Panasonic G5 versus Sony A7R III
The Panasonic Lumix DMC-G5 and the Sony Alpha A7R III are two digital cameras that were announced, respectively, in July 2012 and October 2017. Both the G5 and the A7R III are mirrorless interchangeable lens cameras that are based on a Four Thirds (G5) and a full frame sensor. The Panasonic has a resolution of 15.9 megapixel, whereas the Sony provides 42.2 MP.
The side-by-side display below illustrates the physical size and weight of the Panasonic G5 and the Sony A7R III. Three consecutive perspectives from the front, the top, and the back are presented. All width, height and depth measures are rounded to the nearest millimeter. If you prefer, you can also use the toggle button to switch to a comparison in percentage terms (in this case, the camera on the left – the G5 – represents the basis or 100 percent across all the size and weight measures).
If the front view area (width x height) of the cameras is taken as an aggregate measure of their size, the Sony A7R III is notably larger (22 percent) than the Panasonic G5. Moreover, the A7R III is substantially heavier (64 percent) than the G5. It is noteworthy in this context that the A7R III is splash and dust-proof, while the G5 does not feature any corresponding weather-sealing.
The above size and weight comparisons are to some extent incomplete since they do not consider the interchangeable lenses that both of these cameras require. A larger imaging sensor will tend to go along with bigger and heavier lenses, although exceptions exist. You can find an overview of optics for the two cameras in the Micro Four Thirds Lens Catalog (G5) and the Sony FE Lens Catalog (A7R III). Mirrorless cameras, such as the two under consideration, have the additional advantage of having a short flange to focal plane distance, which makes it possible to mount many lenses from other systems onto the camera via adapters.
The table below summarizes the key physical specs of the two cameras alongside a broader set of comparators. If you want to switch the focus of the display and review another camera pair, just select a new right or left comparator from among the camera models in the table. Alternatively, you can also move across to the CAM-parator tool and choose from the broad selection of possible comparisons there.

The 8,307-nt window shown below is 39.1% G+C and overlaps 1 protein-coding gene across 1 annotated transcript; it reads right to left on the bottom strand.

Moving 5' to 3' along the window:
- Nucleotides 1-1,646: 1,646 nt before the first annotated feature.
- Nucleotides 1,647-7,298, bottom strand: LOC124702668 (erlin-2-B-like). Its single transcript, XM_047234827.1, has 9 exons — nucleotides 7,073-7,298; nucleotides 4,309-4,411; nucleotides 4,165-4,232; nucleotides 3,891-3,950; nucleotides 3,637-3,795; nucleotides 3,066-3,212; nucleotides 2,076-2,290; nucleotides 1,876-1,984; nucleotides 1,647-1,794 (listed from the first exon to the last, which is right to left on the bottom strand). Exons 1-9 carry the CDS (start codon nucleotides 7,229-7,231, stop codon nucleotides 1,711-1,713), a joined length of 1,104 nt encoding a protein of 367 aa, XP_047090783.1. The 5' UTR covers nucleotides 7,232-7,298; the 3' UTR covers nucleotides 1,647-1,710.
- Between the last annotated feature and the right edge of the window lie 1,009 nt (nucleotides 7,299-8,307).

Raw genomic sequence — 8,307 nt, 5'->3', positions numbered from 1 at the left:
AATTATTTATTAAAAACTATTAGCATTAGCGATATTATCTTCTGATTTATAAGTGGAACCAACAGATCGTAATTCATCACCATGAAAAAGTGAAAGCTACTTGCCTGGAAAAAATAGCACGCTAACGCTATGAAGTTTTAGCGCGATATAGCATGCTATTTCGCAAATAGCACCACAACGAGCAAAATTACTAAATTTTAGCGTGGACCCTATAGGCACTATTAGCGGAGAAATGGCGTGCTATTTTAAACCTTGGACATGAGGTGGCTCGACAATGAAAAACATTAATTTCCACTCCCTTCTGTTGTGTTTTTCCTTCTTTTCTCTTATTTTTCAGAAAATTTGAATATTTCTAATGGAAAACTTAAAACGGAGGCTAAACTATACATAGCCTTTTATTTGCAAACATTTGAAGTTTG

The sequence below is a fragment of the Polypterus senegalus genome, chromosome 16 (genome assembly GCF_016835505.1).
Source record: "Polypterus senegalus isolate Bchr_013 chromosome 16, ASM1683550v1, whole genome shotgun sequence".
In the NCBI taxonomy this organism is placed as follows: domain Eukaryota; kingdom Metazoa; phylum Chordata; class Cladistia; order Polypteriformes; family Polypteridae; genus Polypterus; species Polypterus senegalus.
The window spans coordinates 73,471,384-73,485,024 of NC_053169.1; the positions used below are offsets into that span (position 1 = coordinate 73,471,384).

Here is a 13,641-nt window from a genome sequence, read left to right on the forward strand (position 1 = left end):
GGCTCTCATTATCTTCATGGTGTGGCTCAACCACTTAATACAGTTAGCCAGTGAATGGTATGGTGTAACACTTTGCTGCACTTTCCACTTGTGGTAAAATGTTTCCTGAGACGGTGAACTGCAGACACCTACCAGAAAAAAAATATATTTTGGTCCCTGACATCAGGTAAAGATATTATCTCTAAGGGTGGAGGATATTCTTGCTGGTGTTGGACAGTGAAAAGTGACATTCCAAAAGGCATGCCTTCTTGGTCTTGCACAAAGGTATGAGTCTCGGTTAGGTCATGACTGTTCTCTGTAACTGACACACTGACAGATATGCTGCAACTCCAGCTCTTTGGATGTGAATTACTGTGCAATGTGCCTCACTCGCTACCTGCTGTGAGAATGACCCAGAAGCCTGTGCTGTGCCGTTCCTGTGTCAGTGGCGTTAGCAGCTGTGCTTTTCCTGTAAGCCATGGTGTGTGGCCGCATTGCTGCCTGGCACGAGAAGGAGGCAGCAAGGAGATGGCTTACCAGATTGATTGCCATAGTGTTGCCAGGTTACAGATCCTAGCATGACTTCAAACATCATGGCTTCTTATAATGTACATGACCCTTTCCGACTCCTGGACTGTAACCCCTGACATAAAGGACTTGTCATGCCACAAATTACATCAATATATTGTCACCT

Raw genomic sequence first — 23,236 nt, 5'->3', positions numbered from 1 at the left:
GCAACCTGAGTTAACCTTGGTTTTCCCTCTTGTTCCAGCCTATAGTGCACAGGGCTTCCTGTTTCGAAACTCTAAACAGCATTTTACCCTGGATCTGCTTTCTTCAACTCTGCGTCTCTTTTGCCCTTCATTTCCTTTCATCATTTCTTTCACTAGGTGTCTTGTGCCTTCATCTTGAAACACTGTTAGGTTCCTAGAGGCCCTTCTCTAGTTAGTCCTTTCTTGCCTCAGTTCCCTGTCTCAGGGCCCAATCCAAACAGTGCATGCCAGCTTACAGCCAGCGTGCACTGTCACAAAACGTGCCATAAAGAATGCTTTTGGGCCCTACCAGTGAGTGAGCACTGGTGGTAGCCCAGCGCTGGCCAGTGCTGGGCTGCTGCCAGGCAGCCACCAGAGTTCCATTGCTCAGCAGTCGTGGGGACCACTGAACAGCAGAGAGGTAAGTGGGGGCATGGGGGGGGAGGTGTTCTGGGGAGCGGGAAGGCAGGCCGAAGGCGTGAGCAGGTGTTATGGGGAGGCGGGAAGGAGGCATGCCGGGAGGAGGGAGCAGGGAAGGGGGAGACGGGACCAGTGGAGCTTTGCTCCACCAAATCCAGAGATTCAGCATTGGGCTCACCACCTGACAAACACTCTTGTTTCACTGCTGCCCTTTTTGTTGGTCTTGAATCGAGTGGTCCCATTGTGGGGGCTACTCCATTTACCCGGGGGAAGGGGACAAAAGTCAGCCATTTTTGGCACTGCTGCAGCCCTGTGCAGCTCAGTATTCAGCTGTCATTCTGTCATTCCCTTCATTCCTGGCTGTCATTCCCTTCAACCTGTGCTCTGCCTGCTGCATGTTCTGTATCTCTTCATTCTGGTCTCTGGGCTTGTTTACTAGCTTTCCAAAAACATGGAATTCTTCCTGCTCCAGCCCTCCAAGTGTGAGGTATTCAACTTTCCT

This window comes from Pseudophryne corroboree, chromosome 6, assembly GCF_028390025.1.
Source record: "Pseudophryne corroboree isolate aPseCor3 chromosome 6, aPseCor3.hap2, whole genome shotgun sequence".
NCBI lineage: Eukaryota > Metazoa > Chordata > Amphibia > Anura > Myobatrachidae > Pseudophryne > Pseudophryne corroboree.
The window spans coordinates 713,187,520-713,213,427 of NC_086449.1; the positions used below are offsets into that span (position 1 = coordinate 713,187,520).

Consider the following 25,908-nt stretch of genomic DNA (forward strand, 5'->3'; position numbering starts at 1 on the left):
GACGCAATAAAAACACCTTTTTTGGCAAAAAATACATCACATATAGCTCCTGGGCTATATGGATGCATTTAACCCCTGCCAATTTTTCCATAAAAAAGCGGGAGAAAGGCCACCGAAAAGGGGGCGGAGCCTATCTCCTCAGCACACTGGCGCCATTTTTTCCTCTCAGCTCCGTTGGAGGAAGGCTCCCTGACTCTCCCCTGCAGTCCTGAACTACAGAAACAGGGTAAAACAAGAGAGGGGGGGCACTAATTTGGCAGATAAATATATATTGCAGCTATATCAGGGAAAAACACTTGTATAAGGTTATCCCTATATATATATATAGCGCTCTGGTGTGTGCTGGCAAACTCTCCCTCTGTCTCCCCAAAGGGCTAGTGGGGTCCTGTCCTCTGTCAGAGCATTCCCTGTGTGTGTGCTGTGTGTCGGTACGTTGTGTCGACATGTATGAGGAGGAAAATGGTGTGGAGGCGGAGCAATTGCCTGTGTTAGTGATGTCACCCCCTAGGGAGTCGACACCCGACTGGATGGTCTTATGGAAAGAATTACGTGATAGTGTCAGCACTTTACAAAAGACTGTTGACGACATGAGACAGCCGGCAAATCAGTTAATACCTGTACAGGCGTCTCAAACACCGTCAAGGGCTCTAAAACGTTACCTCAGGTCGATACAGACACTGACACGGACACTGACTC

|Camera Body Specifications
|Panasonic G5 (⇒ rgt)||120 mm||83 mm||71 mm||396 g||320||no||2012||599||discont.||check|
|Sony A7R III (⇒ lft)||127 mm||96 mm||74 mm||650 g||650||YES||2017||3,199||latest||check|
|Canon 100D (⇒ lft | rgt)||117 mm||91 mm||69 mm||407 g||380||no||2013||549||discont.||check|
|Panasonic G7 (⇒ lft | rgt)||125 mm||86 mm||77 mm||410 g||350||no||2015||649||discont.||check|
|Panasonic GF6 (⇒ lft | rgt)||111 mm||65 mm||38 mm||323 g||340||no||2013||499||discont.||check|
|Panasonic G6 (⇒ lft | rgt)||122 mm||85 mm||71 mm||390 g||340||no||2013||599||discont.||check|
|Panasonic GM1 (⇒ lft | rgt)||99 mm||55 mm||30 mm||204 g||230||no||2013||749||discont.||check|
|Panasonic G3 (⇒ lft | rgt)||115 mm||84 mm||47 mm||336 g||270||no||2011||599||discont.||check|
|Panasonic GX1 (⇒ lft | rgt)||116 mm||68 mm||39 mm||318 g||320||no||2011||949||discont.||check|
|Panasonic GH2 (⇒ lft | rgt)||124 mm||90 mm||76 mm||442 g||330||no||2010||1,499||discont.||check|
|Panasonic G2 (⇒ lft | rgt)||124 mm||84 mm||74 mm||428 g||360||no||2010||599||discont.||check|
|Panasonic G10 (⇒ lft | rgt)||124 mm||84 mm||74 mm||388 g||380||no||2010||499||discont.||check|
|Sony A7 III (⇒ lft | rgt)||127 mm||96 mm||74 mm||650 g||610||YES||2018||1,999||latest||check|
|Sony A99 II (⇒ lft | rgt)||143 mm||104 mm||76 mm||849 g||490||YES||2016||3,199||latest||check|
|Sony A7R II (⇒ lft | rgt)||127 mm||96 mm||60 mm||625 g||290||YES||2015||3,199||discont.||check|
|Sony A7 II (⇒ lft | rgt)||127 mm||96 mm||60 mm||599 g||350||YES||2014||1,999||discont.||check|
|Sony A7R (⇒ lft | rgt)||127 mm||94 mm||48 mm||465 g||340||YES||2013||2,299||discont.||check|